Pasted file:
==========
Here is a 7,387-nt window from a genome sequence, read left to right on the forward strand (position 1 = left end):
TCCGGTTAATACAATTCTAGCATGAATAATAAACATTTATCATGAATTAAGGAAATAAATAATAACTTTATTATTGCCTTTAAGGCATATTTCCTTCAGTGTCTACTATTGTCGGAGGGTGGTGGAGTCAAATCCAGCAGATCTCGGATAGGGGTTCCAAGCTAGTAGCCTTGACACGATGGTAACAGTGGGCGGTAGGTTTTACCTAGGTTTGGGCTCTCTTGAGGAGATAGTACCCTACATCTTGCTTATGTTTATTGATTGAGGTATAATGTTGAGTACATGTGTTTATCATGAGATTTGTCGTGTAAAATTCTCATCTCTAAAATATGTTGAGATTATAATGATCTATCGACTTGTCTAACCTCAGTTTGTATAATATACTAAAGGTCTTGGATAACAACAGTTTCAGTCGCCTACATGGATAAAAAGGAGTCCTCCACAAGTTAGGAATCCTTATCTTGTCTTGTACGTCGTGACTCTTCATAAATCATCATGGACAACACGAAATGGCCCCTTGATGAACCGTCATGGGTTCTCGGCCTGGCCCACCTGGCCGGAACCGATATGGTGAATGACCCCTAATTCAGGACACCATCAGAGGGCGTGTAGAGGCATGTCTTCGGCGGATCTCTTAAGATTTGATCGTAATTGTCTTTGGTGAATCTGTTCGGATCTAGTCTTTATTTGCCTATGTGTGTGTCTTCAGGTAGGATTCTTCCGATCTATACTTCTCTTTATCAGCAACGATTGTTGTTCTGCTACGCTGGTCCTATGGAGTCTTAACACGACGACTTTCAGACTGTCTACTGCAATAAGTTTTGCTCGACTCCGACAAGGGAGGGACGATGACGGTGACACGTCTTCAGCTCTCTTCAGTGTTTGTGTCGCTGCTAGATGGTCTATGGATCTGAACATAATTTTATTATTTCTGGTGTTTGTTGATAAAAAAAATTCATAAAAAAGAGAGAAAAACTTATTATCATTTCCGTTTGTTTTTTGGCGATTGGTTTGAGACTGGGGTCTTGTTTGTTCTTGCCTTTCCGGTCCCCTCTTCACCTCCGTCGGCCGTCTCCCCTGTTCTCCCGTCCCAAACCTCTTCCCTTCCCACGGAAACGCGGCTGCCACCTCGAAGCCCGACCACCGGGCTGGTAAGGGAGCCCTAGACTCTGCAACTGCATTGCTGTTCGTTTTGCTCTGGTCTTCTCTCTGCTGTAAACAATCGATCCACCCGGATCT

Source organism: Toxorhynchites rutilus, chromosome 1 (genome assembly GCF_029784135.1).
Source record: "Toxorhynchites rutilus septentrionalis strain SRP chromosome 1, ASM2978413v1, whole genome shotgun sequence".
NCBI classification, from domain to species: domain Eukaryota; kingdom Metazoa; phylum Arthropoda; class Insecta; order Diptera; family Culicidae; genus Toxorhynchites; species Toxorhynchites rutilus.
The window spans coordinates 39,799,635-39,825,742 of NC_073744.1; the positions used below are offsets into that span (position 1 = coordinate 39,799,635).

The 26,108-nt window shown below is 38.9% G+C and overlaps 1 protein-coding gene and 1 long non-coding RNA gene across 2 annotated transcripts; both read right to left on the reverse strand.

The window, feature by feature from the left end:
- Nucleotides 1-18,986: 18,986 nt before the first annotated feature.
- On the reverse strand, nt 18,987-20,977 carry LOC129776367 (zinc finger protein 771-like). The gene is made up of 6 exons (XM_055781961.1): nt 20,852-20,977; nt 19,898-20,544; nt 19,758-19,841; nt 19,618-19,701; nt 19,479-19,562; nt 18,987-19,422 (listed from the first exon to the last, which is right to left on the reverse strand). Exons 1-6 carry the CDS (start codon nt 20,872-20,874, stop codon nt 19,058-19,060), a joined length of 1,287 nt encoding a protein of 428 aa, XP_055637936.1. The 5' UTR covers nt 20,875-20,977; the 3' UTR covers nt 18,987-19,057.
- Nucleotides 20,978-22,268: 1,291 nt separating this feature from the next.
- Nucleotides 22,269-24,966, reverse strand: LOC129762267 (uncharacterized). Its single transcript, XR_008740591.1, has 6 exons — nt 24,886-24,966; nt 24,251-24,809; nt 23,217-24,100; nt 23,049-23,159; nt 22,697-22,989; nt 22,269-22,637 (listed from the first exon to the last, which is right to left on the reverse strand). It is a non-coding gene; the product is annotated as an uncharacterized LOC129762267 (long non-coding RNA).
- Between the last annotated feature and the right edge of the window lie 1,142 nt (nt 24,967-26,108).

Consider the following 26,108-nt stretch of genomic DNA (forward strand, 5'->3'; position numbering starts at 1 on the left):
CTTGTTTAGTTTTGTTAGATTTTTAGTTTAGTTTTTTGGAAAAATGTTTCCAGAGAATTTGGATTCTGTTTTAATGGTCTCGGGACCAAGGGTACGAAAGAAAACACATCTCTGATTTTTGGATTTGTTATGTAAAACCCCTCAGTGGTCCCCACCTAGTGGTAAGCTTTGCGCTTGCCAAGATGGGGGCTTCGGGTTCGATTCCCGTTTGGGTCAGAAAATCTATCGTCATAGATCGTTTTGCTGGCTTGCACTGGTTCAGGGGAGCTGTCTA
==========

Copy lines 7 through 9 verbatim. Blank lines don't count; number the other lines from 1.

The 26,108-nt window shown below is 38.9% G+C and overlaps 1 protein-coding gene and 1 long non-coding RNA gene across 2 annotated transcripts; both read right to left on the reverse strand.

The window, feature by feature from the left end:
- Nucleotides 1-18,986: 18,986 nt before the first annotated feature.